We have to stop that. If we’re ever going to get anything accomplished, if these guys aren’t going to be languishing for years while the VA fantasizes about getting its shit together, we need to be united in these issues. Forget who’s in charge, forget who may gain or lose in political capital, stand united. Because let’s face it-much as everyone may hate to talk aloud about it, we have a lot in common. We as veterans have a lot in common. We as politicized veterans who aren’t going to take things lying down have even more in common. Whatever else we may want, whatever else our personal issues may happen to be, whether they come with an elephant or a donkey or a little Ron Paul sticker, we all served, and we all want to have our brothers-in-arms treated as well as they deserve for that service. Most of us have been in the military so long that we have an inborn distaste of taking care of ourselves: well, think of it as taking care of your buddy while your buddy takes care of you.
We need to take on the VA-the whole bloated mess of it. Yes, Democrats, you too, even in an Obama administration. Yes, Republicans, even if they take back the Senate or the House. We need to take on the entrenched incompetence and apathy.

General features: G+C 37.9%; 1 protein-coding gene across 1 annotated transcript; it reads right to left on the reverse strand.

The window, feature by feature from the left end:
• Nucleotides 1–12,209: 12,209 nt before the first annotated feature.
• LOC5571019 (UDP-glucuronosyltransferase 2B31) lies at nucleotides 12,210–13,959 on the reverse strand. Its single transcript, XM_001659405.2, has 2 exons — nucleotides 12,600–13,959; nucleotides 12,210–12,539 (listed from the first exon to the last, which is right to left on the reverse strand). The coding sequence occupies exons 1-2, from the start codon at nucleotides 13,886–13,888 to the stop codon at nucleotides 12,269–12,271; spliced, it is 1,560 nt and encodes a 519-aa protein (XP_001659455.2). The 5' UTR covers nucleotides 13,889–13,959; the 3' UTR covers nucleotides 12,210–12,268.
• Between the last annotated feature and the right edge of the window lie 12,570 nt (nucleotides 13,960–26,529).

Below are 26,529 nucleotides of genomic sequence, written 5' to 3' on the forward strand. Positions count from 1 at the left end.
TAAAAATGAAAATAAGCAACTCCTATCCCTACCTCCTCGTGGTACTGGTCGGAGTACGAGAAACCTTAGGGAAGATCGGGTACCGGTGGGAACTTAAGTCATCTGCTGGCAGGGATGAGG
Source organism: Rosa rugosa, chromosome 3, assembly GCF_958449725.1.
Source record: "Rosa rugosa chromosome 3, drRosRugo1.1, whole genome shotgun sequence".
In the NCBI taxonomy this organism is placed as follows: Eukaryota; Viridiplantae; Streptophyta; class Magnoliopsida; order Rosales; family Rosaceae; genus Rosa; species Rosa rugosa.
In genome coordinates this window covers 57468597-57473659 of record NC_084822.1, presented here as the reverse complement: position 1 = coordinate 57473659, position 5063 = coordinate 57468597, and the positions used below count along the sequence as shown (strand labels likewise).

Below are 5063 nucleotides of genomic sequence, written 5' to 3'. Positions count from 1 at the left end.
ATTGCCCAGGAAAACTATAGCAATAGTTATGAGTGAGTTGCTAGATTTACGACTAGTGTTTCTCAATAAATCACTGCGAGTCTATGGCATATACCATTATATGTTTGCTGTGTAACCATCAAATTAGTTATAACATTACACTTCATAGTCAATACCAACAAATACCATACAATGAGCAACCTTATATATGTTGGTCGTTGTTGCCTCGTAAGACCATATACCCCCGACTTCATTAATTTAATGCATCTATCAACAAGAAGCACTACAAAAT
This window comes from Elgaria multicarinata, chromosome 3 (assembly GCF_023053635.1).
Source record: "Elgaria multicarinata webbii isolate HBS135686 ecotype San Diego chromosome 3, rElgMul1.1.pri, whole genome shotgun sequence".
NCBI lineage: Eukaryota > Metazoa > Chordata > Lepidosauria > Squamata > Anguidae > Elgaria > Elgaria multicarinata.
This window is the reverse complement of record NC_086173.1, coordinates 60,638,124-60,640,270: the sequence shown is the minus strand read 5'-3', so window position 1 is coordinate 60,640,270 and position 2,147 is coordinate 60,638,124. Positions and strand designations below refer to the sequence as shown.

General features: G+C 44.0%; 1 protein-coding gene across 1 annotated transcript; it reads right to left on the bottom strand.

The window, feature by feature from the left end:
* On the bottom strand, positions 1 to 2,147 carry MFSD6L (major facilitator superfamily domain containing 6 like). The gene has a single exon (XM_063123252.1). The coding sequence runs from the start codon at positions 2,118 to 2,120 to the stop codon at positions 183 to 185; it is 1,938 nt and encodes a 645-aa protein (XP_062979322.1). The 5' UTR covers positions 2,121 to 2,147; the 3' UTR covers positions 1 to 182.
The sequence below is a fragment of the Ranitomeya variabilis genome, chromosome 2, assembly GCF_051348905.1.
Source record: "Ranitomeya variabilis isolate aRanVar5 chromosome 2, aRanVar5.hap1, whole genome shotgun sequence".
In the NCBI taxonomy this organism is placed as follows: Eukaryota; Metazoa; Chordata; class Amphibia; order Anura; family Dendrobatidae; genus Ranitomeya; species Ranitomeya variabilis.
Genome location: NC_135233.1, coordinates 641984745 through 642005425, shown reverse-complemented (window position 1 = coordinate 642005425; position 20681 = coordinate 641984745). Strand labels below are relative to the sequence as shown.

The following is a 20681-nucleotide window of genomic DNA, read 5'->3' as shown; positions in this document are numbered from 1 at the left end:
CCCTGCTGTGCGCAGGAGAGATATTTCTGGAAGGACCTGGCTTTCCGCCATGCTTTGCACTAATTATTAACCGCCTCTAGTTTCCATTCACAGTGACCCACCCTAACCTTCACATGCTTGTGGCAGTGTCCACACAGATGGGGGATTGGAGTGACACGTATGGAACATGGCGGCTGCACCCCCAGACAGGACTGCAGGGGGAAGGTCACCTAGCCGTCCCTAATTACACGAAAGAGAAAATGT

People talk a lot about the old GI Bill, back in WWII. What they forget to remember is that those benefits didn’t come from nowhere. Those benefits came, in large part, because of what happened to the last veterans, the veterans of World War I. And those veterans had to march on Washington to get better treatment. Not as part of a protest march, some three hour shindig where everybody enjoys feeling good about themselves, and then goes home with their demands unmet and their needs unsatisfied. No, those veterans set up a camp and refused to leave until they got what they needed. Check out some history of the Bonus Army-it’s a fascinating read. And they weren’t divided by politics. They were of no political brand or creed. They united and said-hey, we’re starving here. We were promised these things and they didn’t materialize. There’s a Depression, and we really need the country we served to honor their promise to take care of us. Real issues faced by real veterans at the time-not pie-in-the-sky stuff. And what’s the important thing-they succeeded.
We could learn a lot from those folks.
“No, thank you, we don’t want food, sir; but couldn’t you take an’ write
A sort of ‘to be continued’ and ‘see next page’ o’ the fight?
We think that someone has blundered, an’ couldn’t you tell ’em how?
You wrote we were heroes once, sir. Please, write we are starving now.”
-Rudyard Kipling, Last of the Light Brigade
I know that this doesn’t apply to all veterans. I know many veterans are making it, are successfully weathering out this economic downturn. But the thing is, there are a lot who aren’t. I’m not trying to make it sound like everyone is out on the streets. But there are a lot who are, and a lot who aren’t making it. And the more we fight with each other about what the concept of taking on the problem would mean to various political parties, the more the problem doesn’t get fixed.